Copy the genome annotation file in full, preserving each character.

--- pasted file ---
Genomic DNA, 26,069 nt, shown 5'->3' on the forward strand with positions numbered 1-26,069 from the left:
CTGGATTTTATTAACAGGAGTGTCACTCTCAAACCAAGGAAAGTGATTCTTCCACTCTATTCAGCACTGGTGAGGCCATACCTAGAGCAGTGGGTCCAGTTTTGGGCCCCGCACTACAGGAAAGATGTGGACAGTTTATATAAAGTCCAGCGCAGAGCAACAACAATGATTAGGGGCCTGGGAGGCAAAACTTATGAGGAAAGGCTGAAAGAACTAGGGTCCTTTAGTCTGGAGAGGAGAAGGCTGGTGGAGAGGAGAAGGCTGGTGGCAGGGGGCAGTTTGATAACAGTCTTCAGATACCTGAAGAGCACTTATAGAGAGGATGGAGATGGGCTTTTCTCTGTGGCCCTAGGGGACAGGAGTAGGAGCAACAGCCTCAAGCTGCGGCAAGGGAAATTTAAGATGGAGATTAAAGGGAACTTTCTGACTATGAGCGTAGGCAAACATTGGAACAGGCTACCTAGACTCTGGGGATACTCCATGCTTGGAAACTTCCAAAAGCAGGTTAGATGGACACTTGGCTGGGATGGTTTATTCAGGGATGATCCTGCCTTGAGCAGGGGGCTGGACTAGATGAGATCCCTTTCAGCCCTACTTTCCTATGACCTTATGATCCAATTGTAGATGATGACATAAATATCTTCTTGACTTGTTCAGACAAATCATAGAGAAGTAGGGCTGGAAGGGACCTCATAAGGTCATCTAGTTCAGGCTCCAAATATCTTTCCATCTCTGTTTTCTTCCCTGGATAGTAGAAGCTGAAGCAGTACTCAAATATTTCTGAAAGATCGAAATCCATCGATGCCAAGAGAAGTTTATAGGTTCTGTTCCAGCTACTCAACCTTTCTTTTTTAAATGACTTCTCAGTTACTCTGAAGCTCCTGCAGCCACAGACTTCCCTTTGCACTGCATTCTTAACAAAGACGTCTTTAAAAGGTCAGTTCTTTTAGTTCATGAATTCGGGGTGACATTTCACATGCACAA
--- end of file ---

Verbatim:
Genomic DNA, 26,069 nt, shown 5'->3' on the forward strand with positions numbered 1-26,069 from the left:
CTGGATTTTATTAACAGGAGTGTCACTCTCAAACCAAGGAAAGTGATTCTTCCACTCTATTCAGCACTGGTGAGGCCATACCTAGAGCAGTGGGTCCAGTTTTGGGCCCCGCACTACAGGAAAGATGTGGACAGTTTATATAAAGTCCAGCGCAGAGCAACAACAATGATTAGGGGCCTGGGAGGCAAAACTTATGAGGAAAGGCTGAAAGAACTAGGGTCCTTTAGTCTGGAGAGGAGAAGGCTGGTGGAGAGGAGAAGGCTGGTGGCAGGGGGCAGTTTGATAACAGTCTTCAGATACCTGAAGAGCACTTATAGAGAGGATGGAGATGGGCTTTTCTCTGTGGCCCTAGGGGACAGGAGTAGGAGCAACAGCCTCAAGCTGCGGCAAGGGAAATTTAAGATGGAGATTAAAGGGAACTTTCTGACTATGAGCGTAGGCAAACATTGGAACAGGCTACCTAGACTCTGGGGATACTCCATGCTTGGAAACTTCCAAAAGCAGGTTAGATGGACACTTGGCTGGGATGGTTTATTCAGGGATGATCCTGCCTTGAGCAGGGGGCTGGACTAGATGAGATCCCTTTCAGCCCTACTTTCCTATGACCTTATGATCCAATTGTAGATGATGACATAAATATCTTCTTGACTTGTTCAGACAAATCATAGAGAAGTAGGGCTGGAAGGGACCTCATAAGGTCATCTAGTTCAGGCTCCAAATATCTTTCCATCTCTGTTTTCTTCCCTGGATAGTAGAAGCTGAAGCAGTACTCAAATATTTCTGAAAGATCGAAATCCATCGATGCCAAGAGAAGTTTATAGGTTCTGTTCCAGCTACTCAACCTTTCTTTTTTAAATGACTTCTCAGTTACTCTGAAGCTCCTGCAGCCACAGACTTCCCTTTGCACTGCATTCTTAACAAAGACGTCTTTAAAAGGTCAGTTCTTTTAGTTCATGAATTCGGGGTGACATTTCACATGCACAA